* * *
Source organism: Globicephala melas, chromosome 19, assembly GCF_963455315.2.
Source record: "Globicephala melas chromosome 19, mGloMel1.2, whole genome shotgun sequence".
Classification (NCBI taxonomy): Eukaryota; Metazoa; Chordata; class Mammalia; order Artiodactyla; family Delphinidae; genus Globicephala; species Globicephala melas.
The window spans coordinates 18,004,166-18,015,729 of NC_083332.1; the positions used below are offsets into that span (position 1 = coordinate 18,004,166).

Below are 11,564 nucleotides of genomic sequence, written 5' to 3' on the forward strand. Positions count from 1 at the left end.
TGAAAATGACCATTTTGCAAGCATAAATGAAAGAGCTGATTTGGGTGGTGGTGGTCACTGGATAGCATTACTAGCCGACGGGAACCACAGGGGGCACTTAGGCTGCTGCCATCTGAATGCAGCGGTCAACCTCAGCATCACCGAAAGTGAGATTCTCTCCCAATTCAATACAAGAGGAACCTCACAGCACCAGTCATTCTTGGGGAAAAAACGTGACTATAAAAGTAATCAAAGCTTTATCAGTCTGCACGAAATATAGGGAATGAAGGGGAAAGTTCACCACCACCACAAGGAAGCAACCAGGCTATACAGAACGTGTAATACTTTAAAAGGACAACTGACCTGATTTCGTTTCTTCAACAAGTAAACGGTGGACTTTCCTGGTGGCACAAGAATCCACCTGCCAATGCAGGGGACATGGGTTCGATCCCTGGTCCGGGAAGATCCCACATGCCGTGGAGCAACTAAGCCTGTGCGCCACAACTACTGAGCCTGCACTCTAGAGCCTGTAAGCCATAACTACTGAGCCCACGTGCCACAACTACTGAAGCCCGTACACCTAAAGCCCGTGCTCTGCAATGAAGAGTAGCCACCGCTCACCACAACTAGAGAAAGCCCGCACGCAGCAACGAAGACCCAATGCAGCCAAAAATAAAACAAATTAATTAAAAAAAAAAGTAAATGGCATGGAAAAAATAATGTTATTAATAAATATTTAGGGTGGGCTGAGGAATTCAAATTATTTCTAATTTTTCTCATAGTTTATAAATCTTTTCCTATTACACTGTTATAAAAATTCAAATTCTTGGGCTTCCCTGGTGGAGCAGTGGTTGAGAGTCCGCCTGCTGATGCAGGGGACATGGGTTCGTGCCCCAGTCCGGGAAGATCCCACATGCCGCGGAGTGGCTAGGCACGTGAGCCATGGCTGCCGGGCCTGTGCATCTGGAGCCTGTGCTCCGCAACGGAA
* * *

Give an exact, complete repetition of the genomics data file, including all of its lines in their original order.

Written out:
Source organism: Globicephala melas, chromosome 19, assembly GCF_963455315.2.
Source record: "Globicephala melas chromosome 19, mGloMel1.2, whole genome shotgun sequence".
Classification (NCBI taxonomy): Eukaryota; Metazoa; Chordata; class Mammalia; order Artiodactyla; family Delphinidae; genus Globicephala; species Globicephala melas.
The window spans coordinates 18,004,166-18,015,729 of NC_083332.1; the positions used below are offsets into that span (position 1 = coordinate 18,004,166).

Below are 11,564 nucleotides of genomic sequence, written 5' to 3' on the forward strand. Positions count from 1 at the left end.
TGAAAATGACCATTTTGCAAGCATAAATGAAAGAGCTGATTTGGGTGGTGGTGGTCACTGGATAGCATTACTAGCCGACGGGAACCACAGGGGGCACTTAGGCTGCTGCCATCTGAATGCAGCGGTCAACCTCAGCATCACCGAAAGTGAGATTCTCTCCCAATTCAATACAAGAGGAACCTCACAGCACCAGTCATTCTTGGGGAAAAAACGTGACTATAAAAGTAATCAAAGCTTTATCAGTCTGCACGAAATATAGGGAATGAAGGGGAAAGTTCACCACCACCACAAGGAAGCAACCAGGCTATACAGAACGTGTAATACTTTAAAAGGACAACTGACCTGATTTCGTTTCTTCAACAAGTAAACGGTGGACTTTCCTGGTGGCACAAGAATCCACCTGCCAATGCAGGGGACATGGGTTCGATCCCTGGTCCGGGAAGATCCCACATGCCGTGGAGCAACTAAGCCTGTGCGCCACAACTACTGAGCCTGCACTCTAGAGCCTGTAAGCCATAACTACTGAGCCCACGTGCCACAACTACTGAAGCCCGTACACCTAAAGCCCGTGCTCTGCAATGAAGAGTAGCCACCGCTCACCACAACTAGAGAAAGCCCGCACGCAGCAACGAAGACCCAATGCAGCCAAAAATAAAACAAATTAATTAAAAAAAAAAGTAAATGGCATGGAAAAAATAATGTTATTAATAAATATTTAGGGTGGGCTGAGGAATTCAAATTATTTCTAATTTTTCTCATAGTTTATAAATCTTTTCCTATTACACTGTTATAAAAATTCAAATTCTTGGGCTTCCCTGGTGGAGCAGTGGTTGAGAGTCCGCCTGCTGATGCAGGGGACATGGGTTCGTGCCCCAGTCCGGGAAGATCCCACATGCCGCGGAGTGGCTAGGCACGTGAGCCATGGCTGCCGGGCCTGTGCATCTGGAGCCTGTGCTCCGCAACGGAA